There are many different forms that an online course can take. At their most basic level, the thing they all share in common is that they teach knowledge or skills to the person taking them. Online courses are delivered via a website and can be viewed on a mobile device, tablet, or web browser. This lets students conveniently access them anywhere and at any time. They can take many forms, including educational videos, audio files, images, worksheets or other documents. Most online courses also have discussion forums, community groups or messaging options, enabling some way for students to communicate with each other and or the teacher.
Typically, lessons are designed and pre-recorded before being uploaded and arranged on the course website in to a collection of lessons and modules. They are usually laid out in a sequential order for the student to follow. There may be some form of grading to measure a student’s performance and achievements, or the course might be completely self-guided.
Above all, an online course needs to be engaging so that the person learning enjoys the lessons and is able to retain the information and apply it in their own life.
A great course is one where the student feels invested in the learning process and has a sense of community with fellow students and the teacher(s). For a course to be successful, it should have an interactive component that helps bring the learning alive.
Above all else, a course needs to have high-quality content and deliver what it promises. Without this, you might step away from an online course not feeling like you received the knowledge and skills you expected to. Or it might just come across as bland and boring without any real insights.
High-quality content makes learning something that you want to do, while low-quality content makes it into a chore and makes it difficult to retain what you’re trying to learn.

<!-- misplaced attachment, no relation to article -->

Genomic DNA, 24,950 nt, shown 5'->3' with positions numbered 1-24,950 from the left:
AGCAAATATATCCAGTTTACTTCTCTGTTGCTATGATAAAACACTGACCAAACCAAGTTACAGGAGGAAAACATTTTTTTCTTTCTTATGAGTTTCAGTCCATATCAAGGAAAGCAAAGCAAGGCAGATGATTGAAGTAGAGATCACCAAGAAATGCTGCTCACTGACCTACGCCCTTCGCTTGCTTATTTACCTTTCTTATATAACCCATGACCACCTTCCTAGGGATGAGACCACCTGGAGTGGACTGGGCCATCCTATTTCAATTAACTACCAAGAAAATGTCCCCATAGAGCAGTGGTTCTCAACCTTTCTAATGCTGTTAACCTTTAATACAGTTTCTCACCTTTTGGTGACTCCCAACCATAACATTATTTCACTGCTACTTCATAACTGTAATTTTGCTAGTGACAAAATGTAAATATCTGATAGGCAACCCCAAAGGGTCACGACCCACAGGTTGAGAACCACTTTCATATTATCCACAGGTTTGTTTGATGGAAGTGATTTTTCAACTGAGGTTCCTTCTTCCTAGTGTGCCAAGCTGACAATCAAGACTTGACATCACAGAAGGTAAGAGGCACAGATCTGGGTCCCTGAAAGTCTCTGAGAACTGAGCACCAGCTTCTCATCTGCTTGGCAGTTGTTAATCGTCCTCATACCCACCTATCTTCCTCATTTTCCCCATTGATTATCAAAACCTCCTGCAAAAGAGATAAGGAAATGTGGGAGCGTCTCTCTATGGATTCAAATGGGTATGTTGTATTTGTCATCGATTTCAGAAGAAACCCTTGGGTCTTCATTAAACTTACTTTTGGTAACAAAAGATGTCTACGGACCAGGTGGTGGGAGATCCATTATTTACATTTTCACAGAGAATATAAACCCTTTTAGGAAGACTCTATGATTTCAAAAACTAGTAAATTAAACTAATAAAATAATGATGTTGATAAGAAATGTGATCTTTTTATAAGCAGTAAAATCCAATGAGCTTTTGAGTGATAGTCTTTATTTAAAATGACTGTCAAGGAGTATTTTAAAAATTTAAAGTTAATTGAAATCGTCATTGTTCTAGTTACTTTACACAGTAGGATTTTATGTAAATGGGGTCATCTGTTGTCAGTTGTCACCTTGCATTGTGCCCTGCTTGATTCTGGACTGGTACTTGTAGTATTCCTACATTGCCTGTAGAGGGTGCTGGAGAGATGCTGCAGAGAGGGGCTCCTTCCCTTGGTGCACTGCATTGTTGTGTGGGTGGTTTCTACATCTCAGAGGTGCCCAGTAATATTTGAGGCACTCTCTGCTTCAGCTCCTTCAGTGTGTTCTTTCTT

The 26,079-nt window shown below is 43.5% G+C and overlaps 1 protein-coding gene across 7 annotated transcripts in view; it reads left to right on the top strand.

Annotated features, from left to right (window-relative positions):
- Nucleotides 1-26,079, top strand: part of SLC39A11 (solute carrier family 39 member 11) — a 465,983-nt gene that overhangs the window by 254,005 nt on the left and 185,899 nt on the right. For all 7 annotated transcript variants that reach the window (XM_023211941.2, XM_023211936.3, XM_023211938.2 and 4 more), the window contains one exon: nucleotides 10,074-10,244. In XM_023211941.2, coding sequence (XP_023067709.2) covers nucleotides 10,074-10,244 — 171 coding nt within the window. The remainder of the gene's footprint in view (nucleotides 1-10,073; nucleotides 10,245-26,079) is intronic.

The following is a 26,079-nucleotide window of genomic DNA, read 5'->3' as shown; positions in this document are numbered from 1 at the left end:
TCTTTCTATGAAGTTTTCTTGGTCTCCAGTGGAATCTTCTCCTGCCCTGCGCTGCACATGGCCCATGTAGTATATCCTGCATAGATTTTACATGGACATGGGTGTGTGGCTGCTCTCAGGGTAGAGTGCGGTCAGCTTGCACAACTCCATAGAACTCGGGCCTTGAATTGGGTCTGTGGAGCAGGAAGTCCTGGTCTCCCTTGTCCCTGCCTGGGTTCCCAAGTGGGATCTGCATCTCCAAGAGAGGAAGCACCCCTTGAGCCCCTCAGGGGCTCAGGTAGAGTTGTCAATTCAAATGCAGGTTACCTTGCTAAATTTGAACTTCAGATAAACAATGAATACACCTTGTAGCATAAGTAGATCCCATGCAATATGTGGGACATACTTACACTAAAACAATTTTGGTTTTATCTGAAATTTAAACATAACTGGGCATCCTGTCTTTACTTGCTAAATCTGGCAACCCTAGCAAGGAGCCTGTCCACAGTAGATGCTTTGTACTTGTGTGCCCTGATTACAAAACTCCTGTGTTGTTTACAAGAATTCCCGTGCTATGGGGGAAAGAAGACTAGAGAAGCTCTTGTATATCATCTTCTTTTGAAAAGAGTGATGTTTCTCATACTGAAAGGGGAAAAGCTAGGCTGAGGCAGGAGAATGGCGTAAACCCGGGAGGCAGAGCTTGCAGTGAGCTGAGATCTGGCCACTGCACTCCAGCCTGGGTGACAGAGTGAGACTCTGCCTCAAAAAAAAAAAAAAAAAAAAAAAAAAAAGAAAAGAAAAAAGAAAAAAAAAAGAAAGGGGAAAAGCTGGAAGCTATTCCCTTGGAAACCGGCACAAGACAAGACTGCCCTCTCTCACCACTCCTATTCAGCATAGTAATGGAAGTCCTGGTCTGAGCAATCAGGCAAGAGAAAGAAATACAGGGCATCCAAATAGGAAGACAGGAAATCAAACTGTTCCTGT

The best online courses will have content that an expert in the field would recommend, whether it’s taught in an online format or in person.
Use Of Multimedia
We aren’t limited to just textbooks and chalkboards anymore. With technology, there are so many great and engaging ways to present information to students. An online course should use things like videos, podcasts, interactive web pages, and even mobile apps to really engage students. That makes learning much more enjoyable than simply reading a long document.
Everyone learns a bit differently. Some people are very visually oriented, while others need to hear information for them to retain it. Integrating a variety of mediums will make sure every student has some way of learning in the course that works for them.
But don’t just add multimedia for its own sake. It needs to be done purposefully in a way that makes sense.
An online course needs to be finely tuned so that students are neither overwhelmed nor bored. Information should be broken down into lesson sizes that make sense. If there any projects in the course, enough time needs to be given to complete them to avoid making students anxious or stressed. Smaller assignments should have a reason behind them and not simply be assigned to keep students busy.
In a classroom setting, there’s a lot of interaction not only between students and their teacher but among their peers as well. That’s one thing that can be lacking in an online course if not properly planned for.
Online courses can make students feel isolated if not implemented correctly. It can be as simple as a message board with an off-topic section where students can chat. There should also be a way for students to ask for guidance if they have questions or run into any problems.
The best course in the world is no good if it’s difficult to navigate. Students shouldn’t need to contact tech support to figure out how to access their information. The layout should be easy to follow and clearly marked.
There shouldn’t be any doubt about what a student has to do next, and any resources or related information should be easily accessible.
Sometimes courses can try to be too flashy or use the latest technology, which means students might need to sign up for external services, download a bunch of plugins, or other things that can degrade the user experience. Make your course as universally supported and reliable as possible.
Online courses work best when they give students some autonomy to make their own decisions and be responsible for their own education.
Try to give your students freedom and don’t overly micromanage them, but at the same time it can be a good idea to have follow up email sequences alongside the core course material to address common roadblocks and get feedback about how students are getting on.